Keira Knightley Interview Magazine

Too Beautiful to Act?

I had a conversation with a young, exceedingly good-looking actor last night about a script of mine that is currently in development.  He’d read it at his own request—it’s still a few drafts away from being camera ready, so not in wide circulation—after he heard me talking about it at a dinner party and realized that the description of the male lead was perfect for him: it’s about a guy in his mid-twenties, of German descent, from the Midwest.  Even though I promised to have him read for the role when the time comes, in my mind I am pretty sure I’m not going to cast him.  I can’t: I just don’t see this particular character as being that beautiful—someone who looks like that would be unlikely to suffer the same way as my hero.

REVIEW: Mum Loves ‘Anna Karenina.’ So There.

There was a moment after the first ten minutes of Anna Karenina when I thought director Joe Wright had somehow confused Tolstoy with Tchaikovsky—it would be understandable, what with both names having that Russian thing going on, and beginning with Ts and ending with Ys—and I was looking at a filmed version of The Nutcracker Suite.  Then the drama settled over the dancy-pransy stuff like thick ice on a Siberian lake, and the characters lapsed into something resembling normal film dialogue, although the balletic quality remained as the dominant conceit for the remainder of the film.

In that respect, Anna Karenina is a satisfying holiday piece, especially if you’re sitting, as I was, next to your mother in a theater on the Upper East Side of wintery New York, an area of our own imperial city that would be the modern equivalent of the locales in St. Petersburg where the film’s action takes place.  The fact I was wearing a short shearling jacket that makes me look like a hussar—a middle-aged Count Vronsky, perhaps, none of whose lovers ended under trains, but some of whom have definitely been emotional train wrecks—added to the meta quality of this particular movie-going experience.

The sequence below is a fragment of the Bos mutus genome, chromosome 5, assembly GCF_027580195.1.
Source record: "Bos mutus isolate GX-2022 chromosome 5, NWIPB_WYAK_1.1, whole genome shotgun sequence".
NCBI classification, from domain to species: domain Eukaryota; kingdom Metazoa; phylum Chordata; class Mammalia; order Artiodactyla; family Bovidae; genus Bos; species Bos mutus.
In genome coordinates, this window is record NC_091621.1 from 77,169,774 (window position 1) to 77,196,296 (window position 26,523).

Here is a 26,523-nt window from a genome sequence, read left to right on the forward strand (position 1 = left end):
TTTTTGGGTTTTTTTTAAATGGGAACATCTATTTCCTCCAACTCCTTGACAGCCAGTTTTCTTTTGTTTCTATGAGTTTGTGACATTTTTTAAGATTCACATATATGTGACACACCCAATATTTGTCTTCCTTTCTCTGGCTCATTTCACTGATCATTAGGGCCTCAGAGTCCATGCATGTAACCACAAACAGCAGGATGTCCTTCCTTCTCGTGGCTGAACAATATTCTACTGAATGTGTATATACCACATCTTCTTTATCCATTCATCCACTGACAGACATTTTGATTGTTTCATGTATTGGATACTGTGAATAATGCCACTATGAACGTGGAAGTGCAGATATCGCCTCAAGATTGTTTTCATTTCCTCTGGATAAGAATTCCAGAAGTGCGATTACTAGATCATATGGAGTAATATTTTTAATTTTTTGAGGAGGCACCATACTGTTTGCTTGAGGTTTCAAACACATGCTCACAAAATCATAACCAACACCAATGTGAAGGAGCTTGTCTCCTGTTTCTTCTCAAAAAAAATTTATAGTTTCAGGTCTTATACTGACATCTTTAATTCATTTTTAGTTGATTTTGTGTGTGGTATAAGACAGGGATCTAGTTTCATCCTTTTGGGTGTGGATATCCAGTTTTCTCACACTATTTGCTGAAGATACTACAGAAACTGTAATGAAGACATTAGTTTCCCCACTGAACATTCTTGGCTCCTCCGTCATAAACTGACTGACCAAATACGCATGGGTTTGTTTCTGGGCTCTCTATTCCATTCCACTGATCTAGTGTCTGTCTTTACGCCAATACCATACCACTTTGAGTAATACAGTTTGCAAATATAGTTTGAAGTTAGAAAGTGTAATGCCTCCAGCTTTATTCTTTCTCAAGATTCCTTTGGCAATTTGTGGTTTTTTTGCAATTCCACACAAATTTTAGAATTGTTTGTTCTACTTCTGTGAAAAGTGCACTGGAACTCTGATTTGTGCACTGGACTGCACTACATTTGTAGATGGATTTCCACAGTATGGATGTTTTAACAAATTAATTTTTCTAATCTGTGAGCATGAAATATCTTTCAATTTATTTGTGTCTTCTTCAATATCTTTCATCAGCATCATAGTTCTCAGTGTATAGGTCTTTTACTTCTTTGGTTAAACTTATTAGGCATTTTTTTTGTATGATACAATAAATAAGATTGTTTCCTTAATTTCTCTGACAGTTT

Anna Karenina isn’t just a ballet confettied with words that are spoken more like sequences of musical notes than sentences that have a meaning to which one can attach real emotion.  It is a feature-length fashion film, which explains why so many spreads in the glossy women’s magazines, indeed entire collections from designers, have been inspired by this.  In that respect, it is supremely successful.  I do not want to go to a black-tie event ever again in my life unless everyone there is styled the way they are in Anna Karenina.  And if Marc Jacobs shows up in a see-through lace frock, throw him under a train.  (Please.  Finally.  Thank you.)

Keira Knightley Anna Karenina

Banana Hammock: Anna Karenina’s First Fashion Strike‑Out

Gentle reader,

Did you know that there is an entire cable network dedicated to food?  It’s called the Food Network so it’s kind of hard to miss.  In keeping with their desire to call it like it is over there, they have a show called Cupcake Wars, which is a competition where they bake cupcakes.  Where is the creativity, the nuance in titles like that?  If this shit keeps up, witty sarcastic people like me will be out of work all over the damn place.  On the other hand, The Learning Channel’s biggest success is ironically Here Comes Honey Boo Boo, a show about ignorant hillbillies that require subtitles to understand, so maybe we’ll be in business for a while after all.

Anyway, the episode I happened to see of this cupcake show challenged contestants to include at least two things from a long list of smoked ingredients that sounded a little disgusting at first.  When the girl from Indiana decided to make a corn muffin with crumbled bacon on top, I started to warm up to the idea.  Then she added bacon maple cream cheese frosting and topped it with candied bacon and bacon popcorn and I thought, “Why doesn’t she just put some fucking bacon on a plate and call it a day?”